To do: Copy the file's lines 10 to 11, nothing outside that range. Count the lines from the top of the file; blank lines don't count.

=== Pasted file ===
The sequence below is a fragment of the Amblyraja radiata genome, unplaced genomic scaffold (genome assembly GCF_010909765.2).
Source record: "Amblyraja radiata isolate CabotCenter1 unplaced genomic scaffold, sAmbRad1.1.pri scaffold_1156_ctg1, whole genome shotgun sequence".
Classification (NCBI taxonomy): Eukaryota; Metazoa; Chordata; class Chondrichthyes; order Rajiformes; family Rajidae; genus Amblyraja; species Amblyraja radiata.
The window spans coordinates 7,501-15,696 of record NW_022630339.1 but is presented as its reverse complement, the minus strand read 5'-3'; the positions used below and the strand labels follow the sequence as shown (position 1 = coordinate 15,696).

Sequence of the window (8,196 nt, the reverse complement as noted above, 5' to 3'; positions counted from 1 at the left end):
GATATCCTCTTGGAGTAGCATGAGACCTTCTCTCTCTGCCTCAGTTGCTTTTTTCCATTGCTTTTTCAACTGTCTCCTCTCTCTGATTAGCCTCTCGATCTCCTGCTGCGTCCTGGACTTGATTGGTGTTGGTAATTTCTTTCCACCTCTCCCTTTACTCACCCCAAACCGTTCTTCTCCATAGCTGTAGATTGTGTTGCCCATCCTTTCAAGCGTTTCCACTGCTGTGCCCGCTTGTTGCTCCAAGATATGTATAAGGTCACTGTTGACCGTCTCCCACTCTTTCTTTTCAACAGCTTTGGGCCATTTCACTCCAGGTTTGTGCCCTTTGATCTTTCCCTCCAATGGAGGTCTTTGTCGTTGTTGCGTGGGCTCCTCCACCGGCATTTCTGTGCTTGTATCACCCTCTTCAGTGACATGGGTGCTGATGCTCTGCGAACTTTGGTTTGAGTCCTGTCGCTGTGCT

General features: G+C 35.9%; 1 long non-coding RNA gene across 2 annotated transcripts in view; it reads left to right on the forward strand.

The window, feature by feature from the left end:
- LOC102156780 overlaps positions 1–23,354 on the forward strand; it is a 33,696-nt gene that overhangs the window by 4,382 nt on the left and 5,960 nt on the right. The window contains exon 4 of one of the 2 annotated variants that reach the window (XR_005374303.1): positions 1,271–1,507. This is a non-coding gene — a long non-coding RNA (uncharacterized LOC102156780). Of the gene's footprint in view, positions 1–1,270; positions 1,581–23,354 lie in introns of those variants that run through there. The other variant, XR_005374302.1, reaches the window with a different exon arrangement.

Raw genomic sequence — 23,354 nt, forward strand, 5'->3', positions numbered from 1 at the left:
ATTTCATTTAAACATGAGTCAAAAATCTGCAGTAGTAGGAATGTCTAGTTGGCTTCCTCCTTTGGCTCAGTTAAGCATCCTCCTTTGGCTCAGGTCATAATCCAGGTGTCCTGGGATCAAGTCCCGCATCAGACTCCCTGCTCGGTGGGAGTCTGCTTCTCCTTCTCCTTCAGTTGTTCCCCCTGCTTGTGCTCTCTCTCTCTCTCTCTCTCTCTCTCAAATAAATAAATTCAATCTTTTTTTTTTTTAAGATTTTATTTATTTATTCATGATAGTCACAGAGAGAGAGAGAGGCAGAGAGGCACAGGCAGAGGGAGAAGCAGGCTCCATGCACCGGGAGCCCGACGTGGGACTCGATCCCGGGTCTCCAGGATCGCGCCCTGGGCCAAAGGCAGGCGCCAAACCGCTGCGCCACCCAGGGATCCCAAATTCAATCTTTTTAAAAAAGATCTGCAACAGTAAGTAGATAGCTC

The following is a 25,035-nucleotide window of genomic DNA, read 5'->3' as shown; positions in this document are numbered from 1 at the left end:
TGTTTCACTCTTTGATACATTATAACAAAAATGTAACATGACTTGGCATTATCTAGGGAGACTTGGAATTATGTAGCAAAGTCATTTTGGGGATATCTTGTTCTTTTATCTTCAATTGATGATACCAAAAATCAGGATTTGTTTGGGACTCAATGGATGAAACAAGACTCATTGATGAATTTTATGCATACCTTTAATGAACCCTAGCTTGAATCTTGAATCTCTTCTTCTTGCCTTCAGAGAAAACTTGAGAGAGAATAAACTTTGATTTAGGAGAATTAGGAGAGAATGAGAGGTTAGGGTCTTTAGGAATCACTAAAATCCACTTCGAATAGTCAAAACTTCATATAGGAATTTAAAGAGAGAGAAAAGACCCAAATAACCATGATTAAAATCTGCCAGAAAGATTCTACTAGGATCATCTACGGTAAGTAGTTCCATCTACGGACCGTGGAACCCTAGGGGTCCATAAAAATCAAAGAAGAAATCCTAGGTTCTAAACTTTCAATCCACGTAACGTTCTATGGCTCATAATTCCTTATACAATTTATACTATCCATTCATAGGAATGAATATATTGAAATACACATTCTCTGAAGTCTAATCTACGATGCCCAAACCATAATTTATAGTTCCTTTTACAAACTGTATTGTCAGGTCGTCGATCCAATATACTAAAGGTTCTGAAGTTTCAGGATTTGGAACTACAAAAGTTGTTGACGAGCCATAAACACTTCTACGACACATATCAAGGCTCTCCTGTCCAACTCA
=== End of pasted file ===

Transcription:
Raw genomic sequence — 23,354 nt, forward strand, 5'->3', positions numbered from 1 at the left:
ATTTCATTTAAACATGAGTCAAAAATCTGCAGTAGTAGGAATGTCTAGTTGGCTTCCTCCTTTGGCTCAGTTAAGCATCCTCCTTTGGCTCAGGTCATAATCCAGGTGTCCTGGGATCAAGTCCCGCATCAGACTCCCTGCTCGGTGGGAGTCTGCTTCTCCTTCTCCTTCAGTTGTTCCCCCTGCTTGTGCTCTCTCTCTCTCTCTCTCTCTCTCTCAAATAAATAAATTCAATCTTTTTTTTTTTTAAGATTTTATTTATTTATTCATGATAGTCACAGAGAGAGAGAGAGGCAGAGAGGCACAGGCAGAGGGAGAAGCAGGCTCCATGCACCGGGAGCCCGACGTGGGACTCGATCCCGGGTCTCCAGGATCGCGCCCTGGGCCAAAGGCAGGCGCCAAACCGCTGCGCCACCCAGGGATCCCAAATTCAATCTTTTTAAAAAAGATCTGCAACAGTAAGTAGATAGCTC